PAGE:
The topics considered in A) are open problems in structured numerical linear algebra which represent natural continuations of investigations performed in the previous project. Special emphasis will be devoted to less investigated structures (such as shifted, semi-separable matrices, new matrix algebras related to the sine transform of type I, "spectral fattening" of circulant-like/trigonometric algebras): the first three structures have received particular attention in the most recent literature and in applications, while the last is a really new proposal trying to combine the idea of circulant-like and sparse approximate inverse preconditioners.
The main applications considered in B) are again functional approximation, inverse problems, PDEs. Here, in addition to the continuation of previous researches, the group will investigate new applied problems and/or some completely new approaches, often based on advanced tools that are recently developed in the context of structured matrices.
The essential difference with respect to the 2002-2003 project concerns the weights of themes A) and B): more emphasis will be given to (real world) applications. A detailed description of the specific points of the program is reported below.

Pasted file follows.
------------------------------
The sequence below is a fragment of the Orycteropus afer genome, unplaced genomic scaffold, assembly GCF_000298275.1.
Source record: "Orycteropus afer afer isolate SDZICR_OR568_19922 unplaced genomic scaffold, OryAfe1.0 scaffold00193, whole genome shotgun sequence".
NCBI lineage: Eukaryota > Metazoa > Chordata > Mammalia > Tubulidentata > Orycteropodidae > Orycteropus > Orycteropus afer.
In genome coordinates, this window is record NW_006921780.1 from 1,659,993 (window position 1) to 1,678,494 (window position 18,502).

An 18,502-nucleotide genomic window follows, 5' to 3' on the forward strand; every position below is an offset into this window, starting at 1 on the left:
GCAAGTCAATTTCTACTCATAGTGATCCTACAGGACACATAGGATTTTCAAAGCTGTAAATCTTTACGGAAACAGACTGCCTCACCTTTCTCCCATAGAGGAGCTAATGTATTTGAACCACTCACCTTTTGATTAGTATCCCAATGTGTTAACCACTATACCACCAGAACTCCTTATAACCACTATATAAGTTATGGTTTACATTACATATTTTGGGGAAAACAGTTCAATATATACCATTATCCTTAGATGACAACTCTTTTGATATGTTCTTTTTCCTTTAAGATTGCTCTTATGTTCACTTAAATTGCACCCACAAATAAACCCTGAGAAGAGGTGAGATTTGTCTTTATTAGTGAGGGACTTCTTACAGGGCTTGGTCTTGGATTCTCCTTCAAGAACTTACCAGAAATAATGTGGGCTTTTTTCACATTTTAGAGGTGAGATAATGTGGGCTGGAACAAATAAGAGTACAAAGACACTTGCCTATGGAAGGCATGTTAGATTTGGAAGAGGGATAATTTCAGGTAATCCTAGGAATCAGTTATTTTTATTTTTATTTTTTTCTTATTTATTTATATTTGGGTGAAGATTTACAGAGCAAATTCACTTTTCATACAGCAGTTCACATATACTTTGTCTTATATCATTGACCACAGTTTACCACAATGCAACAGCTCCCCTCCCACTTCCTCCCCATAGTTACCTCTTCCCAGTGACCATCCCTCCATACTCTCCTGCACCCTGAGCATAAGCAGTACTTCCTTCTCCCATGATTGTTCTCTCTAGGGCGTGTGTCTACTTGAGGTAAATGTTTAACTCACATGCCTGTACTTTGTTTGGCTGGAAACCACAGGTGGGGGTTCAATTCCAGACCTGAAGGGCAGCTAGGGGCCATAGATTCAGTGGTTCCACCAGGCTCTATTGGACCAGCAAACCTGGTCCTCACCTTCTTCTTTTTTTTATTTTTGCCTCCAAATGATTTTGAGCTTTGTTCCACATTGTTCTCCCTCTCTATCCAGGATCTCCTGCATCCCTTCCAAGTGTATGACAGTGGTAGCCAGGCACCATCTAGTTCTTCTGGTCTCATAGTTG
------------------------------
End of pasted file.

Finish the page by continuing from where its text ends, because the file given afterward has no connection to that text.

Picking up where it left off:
A1) Theoretical issues
a) Asymptotical linear algebra
The powerful results obtained so far will be applied to the convergence analysis of iterative methods. In particular, if matrices show some distribution property for the eigenvalues and a statistical approach to the error analysis is considered, we want to investigate the role of the distribution function: we believe that its behavior is responsible to this statistical behavior as the spectral radius is in the deterministic setting.
The picture concerning the asymptotical spectral analysis (distribution, localization, extremal behavior) of structured matrices of Toeplitz and Locally Toeplitz type (including PDEs with variable coefficients and on involved geometries) is quite complete now: it remains to understand the extremal behavior (spectral conditioning) in the multidimensional setting following the approach of Bottcher and Grudsky.
In a more non-structured framework, due to interest in convergence theory of Krylov methods, we will study how to deduce spectral clustering of the eigenvalues (proper or general) from a spectral clustering of the singular values for which much more tools are avalaible.
b) Relations between structures
The interplay between diagonal-plus-semiseparable matrices and rational Krylov matrices, firstly outlined in [28], is a rational counterpart of the well-known connection between tridiagonal matrices and classical Krylov matrices. We intend to further this study in order to analyze properties of rational variants of the Krylov iteration, and to deepen the theoretical and computational properties of orthogonal rational functions.